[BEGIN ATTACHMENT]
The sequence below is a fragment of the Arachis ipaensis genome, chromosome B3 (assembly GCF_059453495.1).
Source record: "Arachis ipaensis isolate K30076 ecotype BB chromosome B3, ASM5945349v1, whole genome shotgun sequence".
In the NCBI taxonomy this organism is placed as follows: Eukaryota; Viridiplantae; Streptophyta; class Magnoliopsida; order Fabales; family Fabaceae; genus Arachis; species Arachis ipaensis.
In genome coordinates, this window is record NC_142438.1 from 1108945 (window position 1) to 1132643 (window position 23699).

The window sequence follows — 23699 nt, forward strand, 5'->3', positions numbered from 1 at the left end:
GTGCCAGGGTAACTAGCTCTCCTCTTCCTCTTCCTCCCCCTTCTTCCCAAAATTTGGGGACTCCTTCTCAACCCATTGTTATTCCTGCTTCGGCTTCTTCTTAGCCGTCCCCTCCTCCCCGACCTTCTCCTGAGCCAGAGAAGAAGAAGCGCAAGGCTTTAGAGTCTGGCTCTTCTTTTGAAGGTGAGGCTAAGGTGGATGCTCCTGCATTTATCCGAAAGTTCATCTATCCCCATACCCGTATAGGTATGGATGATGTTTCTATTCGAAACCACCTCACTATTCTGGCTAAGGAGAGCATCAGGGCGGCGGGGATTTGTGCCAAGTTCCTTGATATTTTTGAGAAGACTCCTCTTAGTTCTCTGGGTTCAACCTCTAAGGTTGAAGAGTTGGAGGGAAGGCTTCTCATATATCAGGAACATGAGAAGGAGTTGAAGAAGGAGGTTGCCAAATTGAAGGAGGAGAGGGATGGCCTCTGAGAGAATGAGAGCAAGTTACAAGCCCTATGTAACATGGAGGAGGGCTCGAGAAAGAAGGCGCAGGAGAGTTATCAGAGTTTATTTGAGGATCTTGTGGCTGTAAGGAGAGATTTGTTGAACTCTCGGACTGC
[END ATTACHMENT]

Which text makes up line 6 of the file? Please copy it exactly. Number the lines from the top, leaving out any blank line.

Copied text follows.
GTGCCAGGGTAACTAGCTCTCCTCTTCCTCTTCCTCCCCCTTCTTCCCAAAATTTGGGGACTCCTTCTCAACCCATTGTTATTCCTGCTTCGGCTTCTTCTTAGCCGTCCCCTCCTCCCCGACCTTCTCCTGAGCCAGAGAAGAAGAAGCGCAAGGCTTTAGAGTCTGGCTCTTCTTTTGAAGGTGAGGCTAAGGTGGATGCTCCTGCATTTATCCGAAAGTTCATCTATCCCCATACCCGTATAGGTATGGATGATGTTTCTATTCGAAACCACCTCACTATTCTGGCTAAGGAGAGCATCAGGGCGGCGGGGATTTGTGCCAAGTTCCTTGATATTTTTGAGAAGACTCCTCTTAGTTCTCTGGGTTCAACCTCTAAGGTTGAAGAGTTGGAGGGAAGGCTTCTCATATATCAGGAACATGAGAAGGAGTTGAAGAAGGAGGTTGCCAAATTGAAGGAGGAGAGGGATGGCCTCTGAGAGAATGAGAGCAAGTTACAAGCCCTATGTAACATGGAGGAGGGCTCGAGAAAGAAGGCGCAGGAGAGTTATCAGAGTTTATTTGAGGATCTTGTGGCTGTAAGGAGAGATTTGTTGAACTCTCGGACTGC